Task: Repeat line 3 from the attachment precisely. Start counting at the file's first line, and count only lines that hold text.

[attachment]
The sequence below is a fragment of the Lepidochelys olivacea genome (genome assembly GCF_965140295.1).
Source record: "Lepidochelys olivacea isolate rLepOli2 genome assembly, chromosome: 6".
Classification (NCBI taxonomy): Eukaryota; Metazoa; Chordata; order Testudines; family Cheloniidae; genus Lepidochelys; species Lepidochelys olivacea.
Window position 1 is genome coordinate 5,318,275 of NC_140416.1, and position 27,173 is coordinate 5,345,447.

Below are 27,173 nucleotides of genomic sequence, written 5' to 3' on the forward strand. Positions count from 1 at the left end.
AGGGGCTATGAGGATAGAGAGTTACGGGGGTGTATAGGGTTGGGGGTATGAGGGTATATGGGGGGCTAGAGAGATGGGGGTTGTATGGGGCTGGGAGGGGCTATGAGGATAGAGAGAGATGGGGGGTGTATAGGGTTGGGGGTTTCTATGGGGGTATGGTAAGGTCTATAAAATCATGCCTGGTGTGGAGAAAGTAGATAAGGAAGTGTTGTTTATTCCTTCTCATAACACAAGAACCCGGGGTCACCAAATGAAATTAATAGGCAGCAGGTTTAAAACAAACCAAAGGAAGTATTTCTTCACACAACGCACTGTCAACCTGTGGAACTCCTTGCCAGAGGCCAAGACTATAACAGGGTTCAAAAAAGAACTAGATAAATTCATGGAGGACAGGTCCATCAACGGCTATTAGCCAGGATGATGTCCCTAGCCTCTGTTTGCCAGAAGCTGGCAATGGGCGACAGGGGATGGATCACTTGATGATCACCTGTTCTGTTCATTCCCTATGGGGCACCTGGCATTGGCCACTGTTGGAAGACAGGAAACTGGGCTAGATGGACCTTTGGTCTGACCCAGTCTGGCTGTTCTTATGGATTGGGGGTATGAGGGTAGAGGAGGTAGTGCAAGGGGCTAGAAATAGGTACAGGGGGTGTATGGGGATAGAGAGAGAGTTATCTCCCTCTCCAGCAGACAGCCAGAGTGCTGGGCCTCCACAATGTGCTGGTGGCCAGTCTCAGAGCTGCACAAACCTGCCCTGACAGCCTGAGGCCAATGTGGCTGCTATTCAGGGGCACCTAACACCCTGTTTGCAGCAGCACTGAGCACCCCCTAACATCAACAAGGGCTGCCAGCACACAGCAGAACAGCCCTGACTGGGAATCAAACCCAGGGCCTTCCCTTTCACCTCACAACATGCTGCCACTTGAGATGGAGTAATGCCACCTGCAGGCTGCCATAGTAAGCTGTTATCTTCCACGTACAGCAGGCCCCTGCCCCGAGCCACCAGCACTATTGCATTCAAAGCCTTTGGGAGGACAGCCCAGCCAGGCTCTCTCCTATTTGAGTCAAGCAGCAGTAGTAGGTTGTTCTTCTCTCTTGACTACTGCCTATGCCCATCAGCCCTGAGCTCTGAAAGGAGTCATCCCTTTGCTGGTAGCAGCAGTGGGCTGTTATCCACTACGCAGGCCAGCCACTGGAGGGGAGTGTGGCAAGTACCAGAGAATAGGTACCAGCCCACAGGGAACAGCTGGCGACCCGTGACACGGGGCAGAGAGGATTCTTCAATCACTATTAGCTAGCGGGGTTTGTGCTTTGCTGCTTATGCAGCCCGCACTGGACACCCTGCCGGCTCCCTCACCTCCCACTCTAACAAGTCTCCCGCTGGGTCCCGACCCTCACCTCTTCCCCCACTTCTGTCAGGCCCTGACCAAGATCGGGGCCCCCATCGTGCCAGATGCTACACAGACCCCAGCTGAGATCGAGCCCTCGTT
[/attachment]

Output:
Classification (NCBI taxonomy): Eukaryota; Metazoa; Chordata; order Testudines; family Cheloniidae; genus Lepidochelys; species Lepidochelys olivacea.